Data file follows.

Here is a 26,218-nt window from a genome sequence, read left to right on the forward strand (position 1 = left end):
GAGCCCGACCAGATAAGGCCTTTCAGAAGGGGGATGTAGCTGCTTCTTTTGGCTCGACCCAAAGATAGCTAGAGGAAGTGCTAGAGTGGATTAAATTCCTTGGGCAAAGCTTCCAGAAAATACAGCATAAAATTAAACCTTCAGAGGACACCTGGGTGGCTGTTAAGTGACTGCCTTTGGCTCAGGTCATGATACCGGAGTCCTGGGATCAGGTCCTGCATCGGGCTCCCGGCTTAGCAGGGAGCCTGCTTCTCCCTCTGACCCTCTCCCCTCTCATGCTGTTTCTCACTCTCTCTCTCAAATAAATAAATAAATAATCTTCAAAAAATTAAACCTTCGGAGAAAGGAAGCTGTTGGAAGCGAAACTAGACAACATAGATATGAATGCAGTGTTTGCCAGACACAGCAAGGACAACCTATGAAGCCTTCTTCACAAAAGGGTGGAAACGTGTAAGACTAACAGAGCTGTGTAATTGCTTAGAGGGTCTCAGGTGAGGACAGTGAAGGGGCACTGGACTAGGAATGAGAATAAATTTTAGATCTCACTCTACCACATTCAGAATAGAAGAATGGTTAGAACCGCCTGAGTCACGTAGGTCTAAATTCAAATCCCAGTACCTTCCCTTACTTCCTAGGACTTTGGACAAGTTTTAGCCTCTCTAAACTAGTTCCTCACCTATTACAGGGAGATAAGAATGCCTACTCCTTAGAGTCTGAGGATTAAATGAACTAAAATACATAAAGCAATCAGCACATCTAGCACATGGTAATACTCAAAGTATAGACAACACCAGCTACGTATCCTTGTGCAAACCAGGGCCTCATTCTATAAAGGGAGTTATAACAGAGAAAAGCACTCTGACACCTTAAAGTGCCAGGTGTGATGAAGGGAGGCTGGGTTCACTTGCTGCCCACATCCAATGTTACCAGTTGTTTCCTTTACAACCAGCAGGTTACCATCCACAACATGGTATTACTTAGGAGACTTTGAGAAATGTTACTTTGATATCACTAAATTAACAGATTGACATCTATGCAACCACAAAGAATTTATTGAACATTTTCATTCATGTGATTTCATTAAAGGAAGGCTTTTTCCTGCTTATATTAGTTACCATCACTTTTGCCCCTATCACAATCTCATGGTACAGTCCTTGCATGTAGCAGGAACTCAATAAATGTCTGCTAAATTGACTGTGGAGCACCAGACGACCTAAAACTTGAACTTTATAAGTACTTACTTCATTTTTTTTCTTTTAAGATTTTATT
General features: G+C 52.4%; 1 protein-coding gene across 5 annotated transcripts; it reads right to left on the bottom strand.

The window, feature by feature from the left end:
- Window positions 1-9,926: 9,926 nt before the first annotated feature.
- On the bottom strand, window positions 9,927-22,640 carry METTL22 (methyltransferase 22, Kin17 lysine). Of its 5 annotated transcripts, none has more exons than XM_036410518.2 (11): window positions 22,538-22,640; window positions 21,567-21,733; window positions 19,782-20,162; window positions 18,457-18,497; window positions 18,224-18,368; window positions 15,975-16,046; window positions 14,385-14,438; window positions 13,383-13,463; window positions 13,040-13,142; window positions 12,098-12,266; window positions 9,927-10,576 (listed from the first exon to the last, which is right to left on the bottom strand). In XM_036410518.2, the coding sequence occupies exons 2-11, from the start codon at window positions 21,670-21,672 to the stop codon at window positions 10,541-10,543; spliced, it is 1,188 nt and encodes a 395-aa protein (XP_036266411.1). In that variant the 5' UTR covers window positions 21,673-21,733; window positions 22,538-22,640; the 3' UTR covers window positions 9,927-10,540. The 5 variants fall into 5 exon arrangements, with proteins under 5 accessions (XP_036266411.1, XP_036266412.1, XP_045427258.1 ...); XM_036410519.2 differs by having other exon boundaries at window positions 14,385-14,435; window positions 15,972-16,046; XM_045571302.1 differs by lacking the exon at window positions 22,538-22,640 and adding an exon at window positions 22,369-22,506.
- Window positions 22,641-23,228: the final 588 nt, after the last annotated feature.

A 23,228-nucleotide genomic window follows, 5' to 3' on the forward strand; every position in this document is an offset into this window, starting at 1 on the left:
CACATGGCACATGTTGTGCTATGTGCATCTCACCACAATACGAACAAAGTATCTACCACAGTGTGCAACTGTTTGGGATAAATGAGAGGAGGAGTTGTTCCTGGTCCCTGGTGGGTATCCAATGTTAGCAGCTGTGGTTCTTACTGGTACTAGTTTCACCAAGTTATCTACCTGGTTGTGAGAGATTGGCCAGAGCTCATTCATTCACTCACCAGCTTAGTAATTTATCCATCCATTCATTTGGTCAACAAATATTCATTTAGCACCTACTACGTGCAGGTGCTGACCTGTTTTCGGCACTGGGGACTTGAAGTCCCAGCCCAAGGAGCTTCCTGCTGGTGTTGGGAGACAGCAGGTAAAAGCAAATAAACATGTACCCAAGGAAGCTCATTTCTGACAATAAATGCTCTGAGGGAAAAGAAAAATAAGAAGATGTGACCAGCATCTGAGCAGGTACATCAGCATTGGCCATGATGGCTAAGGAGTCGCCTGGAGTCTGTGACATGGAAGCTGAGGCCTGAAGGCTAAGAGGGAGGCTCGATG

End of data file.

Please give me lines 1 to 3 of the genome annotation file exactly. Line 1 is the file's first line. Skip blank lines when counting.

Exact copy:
Here is a 26,218-nt window from a genome sequence, read left to right on the forward strand (position 1 = left end):
GAGCCCGACCAGATAAGGCCTTTCAGAAGGGGGATGTAGCTGCTTCTTTTGGCTCGACCCAAAGATAGCTAGAGGAAGTGCTAGAGTGGATTAAATTCCTTGGGCAAAGCTTCCAGAAAATACAGCATAAAATTAAACCTTCAGAGGACACCTGGGTGGCTGTTAAGTGACTGCCTTTGGCTCAGGTCATGATACCGGAGTCCTGGGATCAGGTCCTGCATCGGGCTCCCGGCTTAGCAGGGAGCCTGCTTCTCCCTCTGACCCTCTCCCCTCTCATGCTGTTTCTCACTCTCTCTCTCAAATAAATAAATAAATAATCTTCAAAAAATTAAACCTTCGGAGAAAGGAAGCTGTTGGAAGCGAAACTAGACAACATAGATATGAATGCAGTGTTTGCCAGACACAGCAAGGACAACCTATGAAGCCTTCTTCACAAAAGGGTGGAAACGTGTAAGACTAACAGAGCTGTGTAATTGCTTAGAGGGTCTCAGGTGAGGACAGTGAAGGGGCACTGGACTAGGAATGAGAATAAATTTTAGATCTCACTCTACCACATTCAGAATAGAAGAATGGTTAGAACCGCCTGAGTCACGTAGGTCTAAATTCAAATCCCAGTACCTTCCCTTACTTCCTAGGACTTTGGACAAGTTTTAGCCTCTCTAAACTAGTTCCTCACCTATTACAGGGAGATAAGAATGCCTACTCCTTAGAGTCTGAGGATTAAATGAACTAAAATACATAAAGCAATCAGCACATCTAGCACATGGTAATACTCAAAGTATAGACAACACCAGCTACGTATCCTTGTGCAAACCAGGGCCTCATTCTATAAAGGGAGTTATAACAGAGAAAAGCACTCTGACACCTTAAAGTGCCAGGTGTGATGAAGGGAGGCTGGGTTCACTTGCTGCCCACATCCAATGTTACCAGTTGTTTCCTTTACAACCAGCAGGTTACCATCCACAACATGGTATTACTTAGGAGACTTTGAGAAATGTTACTTTGATATCACTAAATTAACAGATTGACATCTATGCAACCACAAAGAATTTATTGAACATTTTCATTCATGTGATTTCATTAAAGGAAGGCTTTTTCCTGCTTATATTAGTTACCATCACTTTTGCCCCTATCACAATCTCATGGTACAGTCCTTGCATGTAGCAGGAACTCAATAAATGTCTGCTAAATTGACTGTGGAGCACCAGACGACCTAAAACTTGAACTTTATAAGTACTTACTTCATTTTTTTTCTTTTAAGATTTTATT
General features: G+C 52.4%; 1 protein-coding gene across 5 annotated transcripts; it reads right to left on the bottom strand.